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News & Events
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   Minneapolis Park and Recreation What's New
 
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POSTED: Wednesday, June 15, 2011
 
Pollinator Party: A Celebration of Bees
(it’ll be a honey of a party . . . )
 

CLICK HERE FOR 2012 POLLINATOR PARTY INFORMATION Bees play a keystone role in the productivity of American agriculture through the pollination of fruits, vegetables, nuts, and seeds. You can help bees by learning more about the flowers you can plant to keep bees healthy and on their own six feet. Spend the evening of Thursday, July 28, 2011 at Lake Harriet’s Lyndale Park Gardens celebrating the life and work of bees.

The event, beginning at 5:00pm, offers a chance to learn about honey bees and their importance to our lives, bee-friendly native plants and urban beekeeping. Observe live honey bees and meet this year’s American Honey Queen, Teresa Bryson and enjoy educational games and live music by Quaking Bogge.

The movie “Queen of the Sun” will be shown at dusk.

The free event is co-produced by the Minneapolis Park and Recreation Board and the University of Minnesota Bee Lab.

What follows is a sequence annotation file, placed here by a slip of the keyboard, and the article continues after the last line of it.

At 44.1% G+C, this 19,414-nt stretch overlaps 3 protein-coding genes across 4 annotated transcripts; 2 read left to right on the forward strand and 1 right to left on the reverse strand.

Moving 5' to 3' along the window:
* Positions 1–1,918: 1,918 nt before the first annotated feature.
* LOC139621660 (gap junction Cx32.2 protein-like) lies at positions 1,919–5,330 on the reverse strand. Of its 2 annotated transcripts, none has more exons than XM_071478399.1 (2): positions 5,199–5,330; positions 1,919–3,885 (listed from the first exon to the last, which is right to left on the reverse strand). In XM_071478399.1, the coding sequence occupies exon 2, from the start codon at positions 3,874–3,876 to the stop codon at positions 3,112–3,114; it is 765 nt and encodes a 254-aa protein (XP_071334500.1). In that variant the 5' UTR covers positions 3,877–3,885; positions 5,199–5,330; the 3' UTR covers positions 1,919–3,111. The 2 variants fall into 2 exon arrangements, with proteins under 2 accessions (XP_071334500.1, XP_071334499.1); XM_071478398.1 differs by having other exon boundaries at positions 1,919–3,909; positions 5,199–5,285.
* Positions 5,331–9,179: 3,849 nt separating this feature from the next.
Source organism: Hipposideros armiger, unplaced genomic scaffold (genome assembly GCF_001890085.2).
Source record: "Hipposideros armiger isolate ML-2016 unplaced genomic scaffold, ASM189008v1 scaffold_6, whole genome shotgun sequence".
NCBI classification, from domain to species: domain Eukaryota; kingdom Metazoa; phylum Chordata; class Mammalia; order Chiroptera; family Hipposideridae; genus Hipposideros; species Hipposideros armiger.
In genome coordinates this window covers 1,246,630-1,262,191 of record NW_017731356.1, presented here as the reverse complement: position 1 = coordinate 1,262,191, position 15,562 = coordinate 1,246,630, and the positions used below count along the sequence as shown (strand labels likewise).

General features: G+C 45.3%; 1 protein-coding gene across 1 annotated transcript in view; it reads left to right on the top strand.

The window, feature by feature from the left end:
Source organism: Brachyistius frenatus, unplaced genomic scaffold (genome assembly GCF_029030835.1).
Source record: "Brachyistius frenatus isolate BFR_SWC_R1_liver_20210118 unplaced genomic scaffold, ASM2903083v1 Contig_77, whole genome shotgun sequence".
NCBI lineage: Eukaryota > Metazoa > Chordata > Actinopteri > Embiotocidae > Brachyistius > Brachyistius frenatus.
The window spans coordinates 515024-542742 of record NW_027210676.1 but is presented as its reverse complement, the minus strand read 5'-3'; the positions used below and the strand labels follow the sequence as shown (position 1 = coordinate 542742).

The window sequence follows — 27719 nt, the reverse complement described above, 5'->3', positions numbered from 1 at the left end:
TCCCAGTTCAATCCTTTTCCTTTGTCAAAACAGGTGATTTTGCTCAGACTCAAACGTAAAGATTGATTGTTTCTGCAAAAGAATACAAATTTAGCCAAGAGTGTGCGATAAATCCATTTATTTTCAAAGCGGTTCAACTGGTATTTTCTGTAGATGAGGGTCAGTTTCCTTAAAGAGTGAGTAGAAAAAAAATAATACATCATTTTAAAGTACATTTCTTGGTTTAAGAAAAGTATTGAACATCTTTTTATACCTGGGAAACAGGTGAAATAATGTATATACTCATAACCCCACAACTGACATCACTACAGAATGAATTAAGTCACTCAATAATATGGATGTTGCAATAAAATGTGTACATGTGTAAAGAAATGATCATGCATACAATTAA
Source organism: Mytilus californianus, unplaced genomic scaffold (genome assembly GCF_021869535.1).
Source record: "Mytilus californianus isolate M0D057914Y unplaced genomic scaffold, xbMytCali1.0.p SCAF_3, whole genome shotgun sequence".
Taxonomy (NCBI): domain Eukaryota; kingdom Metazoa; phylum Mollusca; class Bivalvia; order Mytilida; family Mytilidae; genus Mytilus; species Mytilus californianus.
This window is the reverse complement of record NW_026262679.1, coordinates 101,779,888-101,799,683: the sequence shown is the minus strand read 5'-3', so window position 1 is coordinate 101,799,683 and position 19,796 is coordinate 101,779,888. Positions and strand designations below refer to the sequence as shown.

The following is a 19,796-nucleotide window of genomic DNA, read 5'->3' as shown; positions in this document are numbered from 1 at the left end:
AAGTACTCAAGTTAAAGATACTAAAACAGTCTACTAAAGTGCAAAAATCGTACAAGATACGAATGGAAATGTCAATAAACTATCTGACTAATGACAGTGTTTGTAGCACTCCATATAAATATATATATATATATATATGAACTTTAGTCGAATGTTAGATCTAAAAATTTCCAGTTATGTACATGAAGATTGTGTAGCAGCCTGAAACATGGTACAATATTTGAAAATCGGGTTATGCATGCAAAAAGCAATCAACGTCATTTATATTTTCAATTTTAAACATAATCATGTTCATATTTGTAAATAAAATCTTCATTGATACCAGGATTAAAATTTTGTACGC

MOVIE: QUEEN OF THE SUN: What Are the Bees Telling Us? examines the dire global bee crisis through the eyes of biodynamic beekeepers, scientists, farmers, and philosophers. On a pilgrimage around the world, the film unveils 10,000 years of beekeeping, highlighting how our historic and sacred relationship with bees has been lost due to highly mechanized industrial practices. Featuring Michael Pollan, Vandana Shiva, Gunther Hauk and beekeepers from around the world, this engaging, alarming and ultimately uplifting film weaves together a dramatic story that uncovers the problems and solutions in renewing a culture in balance with nature.

BACKGROUND: Butterflies, dragonflies, beetles, and bees are but a few of the millions of invertebrates at the heart of a healthy environment. Invertebrates are essential to the reproduction of most flowering plants, including many fruits, vegetables, and nuts; and they are food for birds, fish, and other animals.

Bees play a keystone role in the productivity of American agriculture through the pollination of fruits, vegetables, nuts, and seeds. Habitat destruction, pesticides, bee diseases and parasites have led to the new mysterious Colony Collapse Disorder creating a honey bee crisis. Our native bees are also declining due to unprecedented habitat loss, pesticide threats and their own introduced diseases.

Humans can make a difference. Planting bee-friendly flower species in your garden, local park, roadsides, crop borders and set-aside farm land will help bees thrives and will beautify our environment.

For more information visit:
http://www.extension.umn.edu/honeybees
www.xerces.org

 
CONTACT: MaryLynn Pulscher, MPRB Environmental Education Coordinator
612-313-7784, mpulscher@minneapolisparks.org

Marla Spivak, U of MN Bee Lab
Professor Entomology, University of Minnesota
spiva001@umn.edu
 

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